There’s this stigma that foreigners hate Americans, but what actually do they feel about America? It seems that foreigners don’t necessarily hate America, even though many of them do somehow feel uncomfortable being in such a different culture from their own. Most of foreigner’s perception of U.S. is a complicated mix of likes and dislikes.
Students from different countries have different perceptions of America. The common thread in their opinions is that while they do not hate America, they do not love it as much as their love their home country. They also found that there are many differences between America and their country that they at times find difficult to overcome.
Feifei Lu, a senior majoring in motion picture from Mainland China has an overall fine impression towards America, though she feels little uncomfortable with the lifestyle here. “I guess I will still prefer China,” she said. “But I have no problem living in America. It is fine for me.”
However, there are many aspects of America and its culture Lu has not gotten used to. “Everything here is so inefficient,” Lu complained. “For example, back home the online shopping delivery may be considered slow if it takes more than three days. Here in America…three days counts as really fast. Also, If you don’t have a car, you almost cannot go anywhere.”
Of course, America has something she loves as well. “I love movies, and America’s movie industry is very mature. The technics of movie special effects is amazing, and actually that is what I am here for.” Lu stated that she enjoys the various student organizations as well. “In Chinese school, studying is the most important thing. You can never have so much fun and get a chance to fully develop your interest like you can here.”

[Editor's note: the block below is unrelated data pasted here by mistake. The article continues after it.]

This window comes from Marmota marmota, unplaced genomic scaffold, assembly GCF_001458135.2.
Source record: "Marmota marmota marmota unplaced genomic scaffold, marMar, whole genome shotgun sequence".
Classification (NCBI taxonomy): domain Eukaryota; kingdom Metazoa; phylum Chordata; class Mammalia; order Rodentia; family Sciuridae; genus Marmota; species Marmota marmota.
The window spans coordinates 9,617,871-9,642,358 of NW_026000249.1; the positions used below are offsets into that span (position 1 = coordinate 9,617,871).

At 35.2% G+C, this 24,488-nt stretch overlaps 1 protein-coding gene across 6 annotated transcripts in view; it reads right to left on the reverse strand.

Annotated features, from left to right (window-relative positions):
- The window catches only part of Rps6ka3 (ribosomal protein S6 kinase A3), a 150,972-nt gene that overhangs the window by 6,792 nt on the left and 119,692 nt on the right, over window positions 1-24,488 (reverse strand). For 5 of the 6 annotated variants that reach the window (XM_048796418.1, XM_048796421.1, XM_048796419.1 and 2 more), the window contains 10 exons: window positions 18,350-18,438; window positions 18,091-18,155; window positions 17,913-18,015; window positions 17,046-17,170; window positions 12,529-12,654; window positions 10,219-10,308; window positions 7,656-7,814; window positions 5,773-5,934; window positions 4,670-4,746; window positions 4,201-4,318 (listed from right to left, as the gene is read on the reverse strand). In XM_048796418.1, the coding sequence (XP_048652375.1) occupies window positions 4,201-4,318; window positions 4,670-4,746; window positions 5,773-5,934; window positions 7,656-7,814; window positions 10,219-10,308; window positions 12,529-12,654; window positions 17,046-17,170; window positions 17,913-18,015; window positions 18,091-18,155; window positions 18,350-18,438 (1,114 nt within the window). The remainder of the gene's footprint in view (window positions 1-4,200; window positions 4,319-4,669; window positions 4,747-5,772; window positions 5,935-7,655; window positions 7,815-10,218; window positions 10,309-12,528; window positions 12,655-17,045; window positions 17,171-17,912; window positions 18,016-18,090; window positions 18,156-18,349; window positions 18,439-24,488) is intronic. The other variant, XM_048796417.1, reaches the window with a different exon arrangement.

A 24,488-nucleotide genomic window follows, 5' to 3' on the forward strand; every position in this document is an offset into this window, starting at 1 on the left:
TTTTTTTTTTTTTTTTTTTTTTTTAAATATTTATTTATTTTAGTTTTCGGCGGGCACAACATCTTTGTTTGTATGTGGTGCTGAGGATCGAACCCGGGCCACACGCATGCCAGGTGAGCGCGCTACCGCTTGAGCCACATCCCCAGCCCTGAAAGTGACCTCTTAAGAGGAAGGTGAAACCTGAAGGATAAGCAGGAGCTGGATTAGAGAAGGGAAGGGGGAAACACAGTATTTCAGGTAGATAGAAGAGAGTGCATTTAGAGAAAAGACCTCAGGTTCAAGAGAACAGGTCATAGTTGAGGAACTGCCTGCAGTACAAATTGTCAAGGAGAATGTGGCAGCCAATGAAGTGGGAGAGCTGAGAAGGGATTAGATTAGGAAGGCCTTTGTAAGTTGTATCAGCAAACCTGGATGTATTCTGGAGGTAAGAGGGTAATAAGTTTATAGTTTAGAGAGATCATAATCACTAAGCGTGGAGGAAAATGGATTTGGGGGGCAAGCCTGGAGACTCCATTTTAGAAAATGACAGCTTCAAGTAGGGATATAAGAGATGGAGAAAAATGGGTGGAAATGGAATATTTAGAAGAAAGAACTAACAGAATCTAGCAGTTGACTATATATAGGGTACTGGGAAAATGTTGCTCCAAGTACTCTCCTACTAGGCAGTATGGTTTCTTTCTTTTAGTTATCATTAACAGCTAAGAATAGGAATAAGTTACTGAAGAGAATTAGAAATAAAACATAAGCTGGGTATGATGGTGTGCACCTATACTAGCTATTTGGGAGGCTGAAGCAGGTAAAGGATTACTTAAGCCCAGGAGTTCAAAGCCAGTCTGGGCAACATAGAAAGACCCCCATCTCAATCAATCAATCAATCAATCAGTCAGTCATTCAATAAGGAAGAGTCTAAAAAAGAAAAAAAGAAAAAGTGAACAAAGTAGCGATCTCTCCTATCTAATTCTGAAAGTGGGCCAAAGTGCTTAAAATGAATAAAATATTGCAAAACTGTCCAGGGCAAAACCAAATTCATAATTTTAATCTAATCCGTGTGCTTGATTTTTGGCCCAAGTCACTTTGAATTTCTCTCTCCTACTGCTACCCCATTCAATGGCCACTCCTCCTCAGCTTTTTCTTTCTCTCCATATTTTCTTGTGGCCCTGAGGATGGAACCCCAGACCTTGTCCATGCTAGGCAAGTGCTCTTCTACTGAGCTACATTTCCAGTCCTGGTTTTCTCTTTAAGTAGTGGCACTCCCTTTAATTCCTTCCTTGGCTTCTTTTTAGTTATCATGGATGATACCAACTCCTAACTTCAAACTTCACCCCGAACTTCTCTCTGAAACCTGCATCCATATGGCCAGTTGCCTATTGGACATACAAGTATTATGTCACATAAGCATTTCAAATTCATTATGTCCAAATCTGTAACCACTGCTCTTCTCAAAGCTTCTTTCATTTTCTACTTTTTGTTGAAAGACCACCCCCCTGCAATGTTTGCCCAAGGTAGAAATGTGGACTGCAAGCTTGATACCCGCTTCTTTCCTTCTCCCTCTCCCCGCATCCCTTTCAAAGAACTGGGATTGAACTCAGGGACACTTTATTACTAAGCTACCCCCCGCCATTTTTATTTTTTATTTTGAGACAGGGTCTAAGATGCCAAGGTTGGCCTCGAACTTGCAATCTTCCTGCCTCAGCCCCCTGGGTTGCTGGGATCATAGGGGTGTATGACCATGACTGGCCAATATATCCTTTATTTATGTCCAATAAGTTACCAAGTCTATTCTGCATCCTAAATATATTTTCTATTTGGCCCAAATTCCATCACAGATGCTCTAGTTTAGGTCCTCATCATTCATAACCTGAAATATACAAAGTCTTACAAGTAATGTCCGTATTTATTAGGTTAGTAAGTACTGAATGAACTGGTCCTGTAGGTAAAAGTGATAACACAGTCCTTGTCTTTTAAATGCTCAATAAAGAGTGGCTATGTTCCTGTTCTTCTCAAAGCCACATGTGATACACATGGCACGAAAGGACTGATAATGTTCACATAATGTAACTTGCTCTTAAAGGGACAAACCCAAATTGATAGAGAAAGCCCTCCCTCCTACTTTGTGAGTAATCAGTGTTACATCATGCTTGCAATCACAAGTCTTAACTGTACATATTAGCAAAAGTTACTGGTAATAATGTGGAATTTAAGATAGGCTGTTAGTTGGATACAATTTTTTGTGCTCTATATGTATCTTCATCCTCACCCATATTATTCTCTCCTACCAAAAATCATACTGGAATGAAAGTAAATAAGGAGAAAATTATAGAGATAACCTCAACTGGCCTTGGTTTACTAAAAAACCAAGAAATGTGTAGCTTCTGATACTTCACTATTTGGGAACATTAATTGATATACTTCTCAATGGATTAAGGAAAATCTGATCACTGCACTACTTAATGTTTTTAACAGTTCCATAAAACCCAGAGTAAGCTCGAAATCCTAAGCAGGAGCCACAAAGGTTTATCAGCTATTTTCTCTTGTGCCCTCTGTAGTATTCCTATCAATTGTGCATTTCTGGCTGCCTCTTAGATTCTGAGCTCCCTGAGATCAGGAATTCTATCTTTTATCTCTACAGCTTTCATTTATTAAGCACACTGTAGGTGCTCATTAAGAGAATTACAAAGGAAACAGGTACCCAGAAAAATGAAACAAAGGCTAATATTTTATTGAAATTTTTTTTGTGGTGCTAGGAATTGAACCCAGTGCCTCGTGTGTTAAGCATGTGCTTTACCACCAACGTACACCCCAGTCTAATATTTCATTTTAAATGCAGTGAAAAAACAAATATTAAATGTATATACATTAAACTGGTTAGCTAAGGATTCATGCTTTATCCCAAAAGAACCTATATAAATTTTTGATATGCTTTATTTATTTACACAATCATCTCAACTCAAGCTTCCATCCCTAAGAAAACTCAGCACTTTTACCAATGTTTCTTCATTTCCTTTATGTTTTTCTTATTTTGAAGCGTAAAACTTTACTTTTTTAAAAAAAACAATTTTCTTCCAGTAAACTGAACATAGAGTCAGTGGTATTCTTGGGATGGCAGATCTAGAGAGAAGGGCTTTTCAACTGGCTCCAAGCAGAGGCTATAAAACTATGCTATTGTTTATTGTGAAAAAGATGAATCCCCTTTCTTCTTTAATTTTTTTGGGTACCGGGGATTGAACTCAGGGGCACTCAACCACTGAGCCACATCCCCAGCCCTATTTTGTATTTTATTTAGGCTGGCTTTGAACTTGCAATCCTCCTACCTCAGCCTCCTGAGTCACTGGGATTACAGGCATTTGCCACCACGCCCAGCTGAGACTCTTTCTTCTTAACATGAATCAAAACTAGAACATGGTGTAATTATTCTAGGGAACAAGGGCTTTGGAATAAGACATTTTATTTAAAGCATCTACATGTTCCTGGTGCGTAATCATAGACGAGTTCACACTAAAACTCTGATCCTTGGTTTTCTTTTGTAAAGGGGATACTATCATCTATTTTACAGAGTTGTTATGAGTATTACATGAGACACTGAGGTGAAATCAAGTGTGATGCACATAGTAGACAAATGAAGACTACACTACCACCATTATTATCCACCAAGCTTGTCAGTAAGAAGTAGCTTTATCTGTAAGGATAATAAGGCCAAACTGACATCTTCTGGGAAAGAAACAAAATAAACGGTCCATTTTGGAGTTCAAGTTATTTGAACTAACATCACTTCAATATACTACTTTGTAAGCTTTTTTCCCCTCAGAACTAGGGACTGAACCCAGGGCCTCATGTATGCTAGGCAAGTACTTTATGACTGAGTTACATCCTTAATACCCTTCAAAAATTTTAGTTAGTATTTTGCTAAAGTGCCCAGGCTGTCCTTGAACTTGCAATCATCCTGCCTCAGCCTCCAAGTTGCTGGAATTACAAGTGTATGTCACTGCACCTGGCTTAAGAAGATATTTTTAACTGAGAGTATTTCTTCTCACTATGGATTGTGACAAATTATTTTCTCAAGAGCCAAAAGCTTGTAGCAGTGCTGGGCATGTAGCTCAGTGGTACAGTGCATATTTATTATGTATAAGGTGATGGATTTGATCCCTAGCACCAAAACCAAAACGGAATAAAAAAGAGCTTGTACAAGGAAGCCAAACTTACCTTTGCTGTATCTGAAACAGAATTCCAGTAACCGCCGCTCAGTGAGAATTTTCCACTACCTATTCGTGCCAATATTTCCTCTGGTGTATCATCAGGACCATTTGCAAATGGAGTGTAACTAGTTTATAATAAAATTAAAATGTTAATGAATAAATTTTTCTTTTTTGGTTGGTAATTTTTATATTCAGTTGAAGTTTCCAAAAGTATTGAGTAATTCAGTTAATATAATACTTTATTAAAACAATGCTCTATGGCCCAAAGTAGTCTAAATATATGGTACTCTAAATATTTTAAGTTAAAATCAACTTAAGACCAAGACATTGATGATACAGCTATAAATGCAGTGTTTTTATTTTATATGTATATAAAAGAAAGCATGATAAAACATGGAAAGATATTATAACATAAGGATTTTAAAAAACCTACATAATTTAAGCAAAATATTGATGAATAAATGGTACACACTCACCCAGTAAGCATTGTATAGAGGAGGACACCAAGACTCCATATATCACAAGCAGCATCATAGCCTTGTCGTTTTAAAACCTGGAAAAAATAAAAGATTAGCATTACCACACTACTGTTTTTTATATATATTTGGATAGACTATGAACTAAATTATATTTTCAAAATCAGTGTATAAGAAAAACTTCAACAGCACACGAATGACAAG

Coming from Uganda, Henry Kironde, a second year PhD student studying electrical and computer engineering, has a distinct view of America. “I do not fancy the U.S. It is a nice place, but just not what I expected.” Kironde admitted that America is a country with great opportunities, but the highly competitive society makes him uncomfortable. “I guess this is capitalism,” he said. “I win and you lose. If you make money, you survive…it is a cruel competition.” Unlike his home country where community is a highly emphasized concept, he believes America is a country puts more focus on individual. “Everything is community based back home,” he said. “For example, a neighborhood is a community. People within the same community take care of each other and everyone is your relative. If an adult sees a child doing bad things, he will just go and educate the child, even if they are not necessarily related and the child’s parents has no problem with that. But here it is different.”
Kironde did not talk much, but it is obvious that for him, Uganda is where he belongs and loves. “I do not hate America,” he emphasized. “I just do not fancy it.”
Every country has its own culture and system. Foreigners do not have one set perception of America. People from different countries have diverse views of America based on their culture and expectations. It seems for foreigners, their original countries are always the best. America is just a place to study and pursue dreams; they do not necessarily hate it but they do not love it as much as Americans do.
words_ siyuan tong.